By Michael Fitzpatrick, contributor
FORTUNE — We are already pretty intimate with our smartphones, poking and swiping their screens almost without second thought. Now a Japanese phone maker is making the case we go a step further, literally squeezing and pinching them to do our bidding.
The country’s biggest mobile carrier, NTT Docomo, showed off a mobile phone in Tokyo recently that responds not only to the usual screen touches but also to pressure applied at its edges. They call it Grip UI.
The idea is to make controlling a smart phone easier with one hand, while, for example, hanging by one hand from a pole on the subway. It is the latest in a range of emerging technology haptic gadgets — and even bendable phones — that promise commercialization soon and that exploit our innate love of manipulating tactile, responsive objects. “Pressure sensitivity is a very interesting direction for phones so this is great technology,” says Ivan Poupyrev one of the world’d leading researchers into haptics at Disney’s (DIS) labs in Pittsburg.
Docomo’s Android-based mobile has 270 sensors embedded into the body of the phone allowing its user to execute at least four useful operations just by squeezing the bezel. Gripping the side of the smart phone with all five fingers will unlock the screen from sleep mode, for example. While pinching the sides at the middle with two fingers is equivalent to pressing the ‘back’ button. “For the icons you can’t press, you can grip instead,” explains a demonstrator at the phone’s first outing at a Tokyo trade show.
Docomo doesn’t know when the phone might go into production. But malleable gadgets, like this one, could have other useful applications. Being able to control any hand-held with a squeeze of the fingertips is just a start says Poupyrev who teamed up with a German designer Carsten Schwesig and Japanese designer Eijiro Mori, to build one of the world’s first prototype flexible electronic devices for Sony (SNE) a decade ago. They were investigating the unique concept of a bendable credit-card-sized device nicknamed Gummi.
To make a click you just grasped it with two hands and bent it. It became the model worldwide for potential flexible phones such as Nokia’s (NOK) “Kinetic” prototype that debuted last year. The Nokia phone uses flexible organic light-emitting display (OLED) technology developed by Samsung — a technology it says it will bring to market early 2013. The idea is exploit the flexibility inherent in these recently commercialized thin, organic screens.
So far the most advanced flexible OLED screens are so thin, about the width of a human hair, and so flexible the color display can be rolled around a pencil while streaming video.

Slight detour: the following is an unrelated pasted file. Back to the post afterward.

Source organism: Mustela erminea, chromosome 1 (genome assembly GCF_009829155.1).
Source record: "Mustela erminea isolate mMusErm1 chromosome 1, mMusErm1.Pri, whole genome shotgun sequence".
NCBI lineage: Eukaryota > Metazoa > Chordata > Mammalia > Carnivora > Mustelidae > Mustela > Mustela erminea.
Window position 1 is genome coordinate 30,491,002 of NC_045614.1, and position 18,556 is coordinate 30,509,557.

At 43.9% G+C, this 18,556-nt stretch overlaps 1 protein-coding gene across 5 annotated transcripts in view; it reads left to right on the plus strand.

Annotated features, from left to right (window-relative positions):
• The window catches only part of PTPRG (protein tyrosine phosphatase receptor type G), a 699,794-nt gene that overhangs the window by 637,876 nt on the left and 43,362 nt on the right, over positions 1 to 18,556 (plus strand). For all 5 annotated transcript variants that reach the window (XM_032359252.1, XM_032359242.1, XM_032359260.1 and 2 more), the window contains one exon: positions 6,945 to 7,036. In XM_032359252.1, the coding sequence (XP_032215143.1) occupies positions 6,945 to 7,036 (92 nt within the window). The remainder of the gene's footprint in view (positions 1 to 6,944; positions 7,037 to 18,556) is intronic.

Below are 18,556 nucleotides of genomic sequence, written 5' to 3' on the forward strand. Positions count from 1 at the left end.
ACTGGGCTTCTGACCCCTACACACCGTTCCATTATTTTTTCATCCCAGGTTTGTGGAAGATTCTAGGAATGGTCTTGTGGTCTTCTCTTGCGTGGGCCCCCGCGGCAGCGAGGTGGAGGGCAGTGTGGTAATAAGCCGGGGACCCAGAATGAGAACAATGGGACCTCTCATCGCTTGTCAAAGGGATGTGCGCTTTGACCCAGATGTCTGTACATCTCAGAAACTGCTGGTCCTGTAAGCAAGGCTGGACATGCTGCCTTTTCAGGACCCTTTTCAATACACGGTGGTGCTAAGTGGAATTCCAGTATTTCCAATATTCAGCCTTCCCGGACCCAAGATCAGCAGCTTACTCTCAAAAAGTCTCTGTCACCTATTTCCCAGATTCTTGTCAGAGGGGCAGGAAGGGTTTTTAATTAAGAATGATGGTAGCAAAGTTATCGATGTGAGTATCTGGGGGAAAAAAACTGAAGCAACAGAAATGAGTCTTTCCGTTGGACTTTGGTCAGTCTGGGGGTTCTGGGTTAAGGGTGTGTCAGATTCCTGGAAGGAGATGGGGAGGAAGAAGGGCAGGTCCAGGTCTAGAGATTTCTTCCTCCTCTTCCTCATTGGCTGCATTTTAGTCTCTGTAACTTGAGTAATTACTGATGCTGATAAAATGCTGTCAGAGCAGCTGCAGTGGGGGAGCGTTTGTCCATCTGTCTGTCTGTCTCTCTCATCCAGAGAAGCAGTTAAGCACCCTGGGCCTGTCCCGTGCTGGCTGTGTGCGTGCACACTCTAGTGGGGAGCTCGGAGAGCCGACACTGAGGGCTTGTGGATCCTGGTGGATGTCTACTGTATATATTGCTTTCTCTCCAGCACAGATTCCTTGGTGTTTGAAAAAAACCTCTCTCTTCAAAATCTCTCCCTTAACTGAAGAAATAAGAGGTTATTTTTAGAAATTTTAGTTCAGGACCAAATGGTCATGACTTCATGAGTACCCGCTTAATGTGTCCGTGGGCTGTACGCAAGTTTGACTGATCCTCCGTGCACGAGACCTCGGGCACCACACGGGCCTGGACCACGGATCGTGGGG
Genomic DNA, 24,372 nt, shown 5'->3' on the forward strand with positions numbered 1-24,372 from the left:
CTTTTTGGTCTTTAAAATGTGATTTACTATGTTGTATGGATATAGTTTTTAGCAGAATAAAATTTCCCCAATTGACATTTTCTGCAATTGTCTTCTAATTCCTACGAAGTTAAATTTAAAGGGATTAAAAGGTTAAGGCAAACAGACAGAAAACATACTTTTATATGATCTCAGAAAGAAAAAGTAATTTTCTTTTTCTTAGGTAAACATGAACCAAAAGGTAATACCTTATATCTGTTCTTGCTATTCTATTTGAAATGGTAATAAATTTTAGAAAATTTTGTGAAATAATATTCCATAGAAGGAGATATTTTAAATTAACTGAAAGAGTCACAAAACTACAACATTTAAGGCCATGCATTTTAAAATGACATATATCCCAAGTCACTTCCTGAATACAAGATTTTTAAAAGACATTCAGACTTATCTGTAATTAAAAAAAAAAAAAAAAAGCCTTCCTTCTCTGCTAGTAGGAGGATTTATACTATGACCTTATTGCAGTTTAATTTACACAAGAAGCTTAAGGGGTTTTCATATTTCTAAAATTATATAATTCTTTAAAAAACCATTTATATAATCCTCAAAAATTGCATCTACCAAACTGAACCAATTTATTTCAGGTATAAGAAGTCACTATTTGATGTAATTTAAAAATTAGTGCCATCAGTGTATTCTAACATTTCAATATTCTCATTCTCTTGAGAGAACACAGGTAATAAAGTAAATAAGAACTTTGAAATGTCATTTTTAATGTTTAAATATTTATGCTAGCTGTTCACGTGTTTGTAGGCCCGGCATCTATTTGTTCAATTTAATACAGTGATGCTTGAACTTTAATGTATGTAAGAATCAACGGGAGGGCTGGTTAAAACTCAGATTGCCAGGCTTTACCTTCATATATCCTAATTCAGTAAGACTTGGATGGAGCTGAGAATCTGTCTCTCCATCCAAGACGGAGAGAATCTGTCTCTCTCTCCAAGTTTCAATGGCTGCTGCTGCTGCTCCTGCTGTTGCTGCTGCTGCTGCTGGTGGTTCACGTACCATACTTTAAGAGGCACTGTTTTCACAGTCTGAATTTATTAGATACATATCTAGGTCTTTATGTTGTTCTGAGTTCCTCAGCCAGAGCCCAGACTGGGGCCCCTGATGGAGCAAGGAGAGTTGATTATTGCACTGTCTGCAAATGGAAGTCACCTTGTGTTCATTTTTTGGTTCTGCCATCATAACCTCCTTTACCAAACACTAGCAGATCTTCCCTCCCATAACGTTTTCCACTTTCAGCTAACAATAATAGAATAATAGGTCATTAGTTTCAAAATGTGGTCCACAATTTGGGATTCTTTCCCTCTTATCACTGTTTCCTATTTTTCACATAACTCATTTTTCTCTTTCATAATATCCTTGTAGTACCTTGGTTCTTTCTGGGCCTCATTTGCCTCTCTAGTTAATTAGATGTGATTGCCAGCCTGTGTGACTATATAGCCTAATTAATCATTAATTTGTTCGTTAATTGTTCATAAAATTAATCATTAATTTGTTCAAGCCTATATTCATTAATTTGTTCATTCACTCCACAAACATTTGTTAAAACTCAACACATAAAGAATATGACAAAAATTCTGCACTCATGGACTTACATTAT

Future applications might include combining bendable electronics as manufactured by British firm Plastic Logic or a flexing phone made from electronic paper created by Canadian researchers at the Human Media Lab at Queen’s University dubbed paperphone. When bent or folded at its corners or sides the differing functions of a smartphone are brought to light say the researchers.
Devices using haptics, or the science of touch, are about to transform the way we interact with just about anything electronic says Poupyrev who is working with Disney now on several haptic applications. “We don’t do enough with touch,” he argues. “With feel-able devices we can redesign the interface. All designers hate buttons. To have something replace them would be the ideal.” So far the designer has come up with not only a concept for touch screens that respond to bending but also those that are fully rigged, ‘feel-able’ graphic interfaces that push back.
The big question that remains he says is how to design effective gestures and interfaces that could take advantage of the enhanced sensitivity shown by the Docomo phone. Touch-based technology as around for years before Apple (AAPL) release the iPhone’s slick interface.
He suggests bendable media cards that could take the form of city maps or mini photo albums, making flicking through them as easy as flipping through the pages of a book, maybe easier. “The point is, however is that everyone is focused on making the materials, for example, on flexible electronics or displays. Very few people are looking into how these devices can be used and what are the killer, unique apps for these devices. Basically, everyone assumes that when devices appear the applications will follow,’ says Poupyrev. He thinks for a moment, then adds, “But we do not want to wait.”